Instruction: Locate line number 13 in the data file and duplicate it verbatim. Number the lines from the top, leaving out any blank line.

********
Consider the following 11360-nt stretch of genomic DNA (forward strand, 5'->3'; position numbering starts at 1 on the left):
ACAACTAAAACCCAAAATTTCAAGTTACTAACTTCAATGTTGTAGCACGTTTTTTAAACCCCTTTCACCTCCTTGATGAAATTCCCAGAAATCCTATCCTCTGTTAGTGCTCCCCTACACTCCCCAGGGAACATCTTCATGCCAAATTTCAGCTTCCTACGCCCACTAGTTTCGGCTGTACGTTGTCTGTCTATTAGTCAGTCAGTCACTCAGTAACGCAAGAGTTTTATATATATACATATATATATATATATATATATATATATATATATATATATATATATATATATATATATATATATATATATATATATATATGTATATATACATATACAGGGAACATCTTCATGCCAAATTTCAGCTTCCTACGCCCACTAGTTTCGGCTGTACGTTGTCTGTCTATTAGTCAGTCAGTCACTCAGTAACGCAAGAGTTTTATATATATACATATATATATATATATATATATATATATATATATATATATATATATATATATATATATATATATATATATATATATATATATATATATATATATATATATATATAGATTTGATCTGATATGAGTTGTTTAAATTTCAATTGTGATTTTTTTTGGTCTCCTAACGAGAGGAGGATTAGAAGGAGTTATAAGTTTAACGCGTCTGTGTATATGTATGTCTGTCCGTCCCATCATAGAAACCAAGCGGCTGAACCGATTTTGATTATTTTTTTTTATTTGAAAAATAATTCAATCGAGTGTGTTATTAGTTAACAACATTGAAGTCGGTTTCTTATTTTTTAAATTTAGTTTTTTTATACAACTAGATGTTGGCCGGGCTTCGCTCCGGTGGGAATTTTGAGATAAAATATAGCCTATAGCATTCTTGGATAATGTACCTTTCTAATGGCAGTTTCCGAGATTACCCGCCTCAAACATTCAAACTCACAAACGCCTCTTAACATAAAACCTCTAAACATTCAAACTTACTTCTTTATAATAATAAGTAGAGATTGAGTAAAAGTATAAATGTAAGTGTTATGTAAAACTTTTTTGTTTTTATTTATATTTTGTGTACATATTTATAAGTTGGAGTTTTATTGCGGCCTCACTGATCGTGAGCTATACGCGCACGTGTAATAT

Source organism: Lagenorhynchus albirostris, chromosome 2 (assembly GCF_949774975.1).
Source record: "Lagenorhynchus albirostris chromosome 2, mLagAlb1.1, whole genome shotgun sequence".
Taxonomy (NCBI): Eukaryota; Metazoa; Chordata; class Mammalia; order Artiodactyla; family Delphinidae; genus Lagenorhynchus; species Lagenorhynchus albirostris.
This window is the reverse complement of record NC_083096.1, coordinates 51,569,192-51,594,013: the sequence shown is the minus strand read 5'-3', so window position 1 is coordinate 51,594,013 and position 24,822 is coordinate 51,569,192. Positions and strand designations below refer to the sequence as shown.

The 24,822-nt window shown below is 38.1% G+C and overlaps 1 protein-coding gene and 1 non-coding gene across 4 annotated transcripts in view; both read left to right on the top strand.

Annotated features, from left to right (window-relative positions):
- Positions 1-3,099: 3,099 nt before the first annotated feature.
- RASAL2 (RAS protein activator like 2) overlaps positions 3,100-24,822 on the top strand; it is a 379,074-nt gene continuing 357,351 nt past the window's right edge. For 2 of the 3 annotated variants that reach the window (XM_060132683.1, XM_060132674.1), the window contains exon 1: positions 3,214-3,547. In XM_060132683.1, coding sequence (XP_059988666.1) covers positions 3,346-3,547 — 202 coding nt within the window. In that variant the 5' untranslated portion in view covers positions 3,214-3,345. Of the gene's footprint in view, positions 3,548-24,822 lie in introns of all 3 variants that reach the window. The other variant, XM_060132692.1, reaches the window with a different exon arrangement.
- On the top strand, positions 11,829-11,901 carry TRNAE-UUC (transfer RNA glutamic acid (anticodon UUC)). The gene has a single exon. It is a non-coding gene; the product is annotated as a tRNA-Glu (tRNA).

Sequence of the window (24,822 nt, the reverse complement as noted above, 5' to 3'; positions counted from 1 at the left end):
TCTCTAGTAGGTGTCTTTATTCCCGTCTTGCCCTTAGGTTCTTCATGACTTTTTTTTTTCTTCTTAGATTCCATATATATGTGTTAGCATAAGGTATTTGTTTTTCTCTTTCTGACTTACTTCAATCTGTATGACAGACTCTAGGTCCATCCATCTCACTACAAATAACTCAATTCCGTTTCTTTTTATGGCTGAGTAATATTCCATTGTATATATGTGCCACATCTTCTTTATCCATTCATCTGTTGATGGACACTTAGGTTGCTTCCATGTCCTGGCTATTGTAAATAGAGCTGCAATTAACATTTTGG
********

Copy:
TCTCTAGTAGGTGTCTTTATTCCCGTCTTGCCCTTAGGTTCTTCATGACTTTTTTTTTTCTTCTTAGATTCCATATATATGTGTTAGCATAAGGTATTTGTTTTTCTCTTTCTGACTTACTTCAATCTGTATGACAGACTCTAGGTCCATCCATCTCACTACAAATAACTCAATTCCGTTTCTTTTTATGGCTGAGTAATATTCCATTGTATATATGTGCCACATCTTCTTTATCCATTCATCTGTTGATGGACACTTAGGTTGCTTCCATGTCCTGGCTATTGTAAATAGAGCTGCAATTAACATTTTGG